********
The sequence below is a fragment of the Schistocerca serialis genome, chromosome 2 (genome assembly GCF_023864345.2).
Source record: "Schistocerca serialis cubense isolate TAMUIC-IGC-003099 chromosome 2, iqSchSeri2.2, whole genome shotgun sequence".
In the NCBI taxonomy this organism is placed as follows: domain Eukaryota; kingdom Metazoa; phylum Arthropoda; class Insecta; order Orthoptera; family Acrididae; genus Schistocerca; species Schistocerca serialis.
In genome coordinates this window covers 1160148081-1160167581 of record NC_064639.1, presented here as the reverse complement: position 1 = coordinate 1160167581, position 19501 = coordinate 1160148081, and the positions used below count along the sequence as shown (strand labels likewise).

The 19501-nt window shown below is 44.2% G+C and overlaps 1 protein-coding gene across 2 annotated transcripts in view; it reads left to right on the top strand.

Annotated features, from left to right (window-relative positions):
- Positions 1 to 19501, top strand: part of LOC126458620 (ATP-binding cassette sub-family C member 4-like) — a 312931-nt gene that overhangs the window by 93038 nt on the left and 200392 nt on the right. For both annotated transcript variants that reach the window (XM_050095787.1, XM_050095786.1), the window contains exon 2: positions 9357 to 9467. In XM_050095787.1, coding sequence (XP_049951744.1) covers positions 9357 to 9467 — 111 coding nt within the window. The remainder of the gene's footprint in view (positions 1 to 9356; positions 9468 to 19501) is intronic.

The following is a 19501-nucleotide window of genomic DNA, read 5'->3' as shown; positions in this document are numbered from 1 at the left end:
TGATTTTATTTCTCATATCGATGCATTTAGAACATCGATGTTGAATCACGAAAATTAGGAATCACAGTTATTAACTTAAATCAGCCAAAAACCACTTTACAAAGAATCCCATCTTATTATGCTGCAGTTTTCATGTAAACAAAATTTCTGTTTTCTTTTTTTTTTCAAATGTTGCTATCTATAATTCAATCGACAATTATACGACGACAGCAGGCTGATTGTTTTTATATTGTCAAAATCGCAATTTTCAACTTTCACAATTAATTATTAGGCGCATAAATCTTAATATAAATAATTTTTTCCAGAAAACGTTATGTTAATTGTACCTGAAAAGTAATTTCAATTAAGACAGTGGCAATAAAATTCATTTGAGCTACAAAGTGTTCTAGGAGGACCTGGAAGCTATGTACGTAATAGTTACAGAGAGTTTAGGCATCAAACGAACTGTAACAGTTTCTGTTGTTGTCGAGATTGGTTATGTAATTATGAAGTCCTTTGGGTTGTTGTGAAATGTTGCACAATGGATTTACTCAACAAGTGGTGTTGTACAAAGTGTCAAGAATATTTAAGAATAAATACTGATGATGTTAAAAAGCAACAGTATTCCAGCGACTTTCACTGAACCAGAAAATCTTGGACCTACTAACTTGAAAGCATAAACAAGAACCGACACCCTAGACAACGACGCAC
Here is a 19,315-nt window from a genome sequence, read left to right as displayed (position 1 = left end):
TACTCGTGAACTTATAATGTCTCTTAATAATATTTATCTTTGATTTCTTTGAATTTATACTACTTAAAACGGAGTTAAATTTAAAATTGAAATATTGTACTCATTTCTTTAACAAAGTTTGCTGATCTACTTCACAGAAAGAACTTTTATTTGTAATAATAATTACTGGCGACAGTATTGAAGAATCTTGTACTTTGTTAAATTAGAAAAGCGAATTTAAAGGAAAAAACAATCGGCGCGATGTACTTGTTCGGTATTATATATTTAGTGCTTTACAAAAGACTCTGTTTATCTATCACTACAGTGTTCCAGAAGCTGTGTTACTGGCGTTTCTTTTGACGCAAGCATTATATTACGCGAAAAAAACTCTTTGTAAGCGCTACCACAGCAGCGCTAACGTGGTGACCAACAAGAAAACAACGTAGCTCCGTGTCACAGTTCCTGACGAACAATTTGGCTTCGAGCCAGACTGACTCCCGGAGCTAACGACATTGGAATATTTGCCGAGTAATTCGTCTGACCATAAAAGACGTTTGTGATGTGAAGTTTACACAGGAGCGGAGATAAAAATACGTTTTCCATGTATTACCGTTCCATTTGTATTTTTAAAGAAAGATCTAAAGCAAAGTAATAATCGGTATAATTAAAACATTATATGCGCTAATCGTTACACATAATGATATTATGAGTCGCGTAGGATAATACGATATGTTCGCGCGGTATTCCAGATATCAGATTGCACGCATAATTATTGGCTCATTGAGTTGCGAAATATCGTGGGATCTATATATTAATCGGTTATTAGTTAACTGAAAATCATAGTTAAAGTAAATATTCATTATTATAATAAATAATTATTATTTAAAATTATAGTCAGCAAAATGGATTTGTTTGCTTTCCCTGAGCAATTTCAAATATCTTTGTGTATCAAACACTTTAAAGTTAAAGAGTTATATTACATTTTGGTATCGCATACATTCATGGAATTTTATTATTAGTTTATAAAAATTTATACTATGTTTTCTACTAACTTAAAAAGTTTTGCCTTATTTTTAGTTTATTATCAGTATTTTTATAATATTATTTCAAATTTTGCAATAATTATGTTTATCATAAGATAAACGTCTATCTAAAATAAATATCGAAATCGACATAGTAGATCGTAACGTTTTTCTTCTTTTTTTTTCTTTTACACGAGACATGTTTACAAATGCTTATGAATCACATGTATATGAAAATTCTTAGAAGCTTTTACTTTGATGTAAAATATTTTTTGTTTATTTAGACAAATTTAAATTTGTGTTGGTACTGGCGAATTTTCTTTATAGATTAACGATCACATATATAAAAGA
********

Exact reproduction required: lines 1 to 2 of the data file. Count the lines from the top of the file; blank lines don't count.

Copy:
The sequence below is a fragment of the Schistocerca serialis genome, chromosome 2 (genome assembly GCF_023864345.2).
Source record: "Schistocerca serialis cubense isolate TAMUIC-IGC-003099 chromosome 2, iqSchSeri2.2, whole genome shotgun sequence".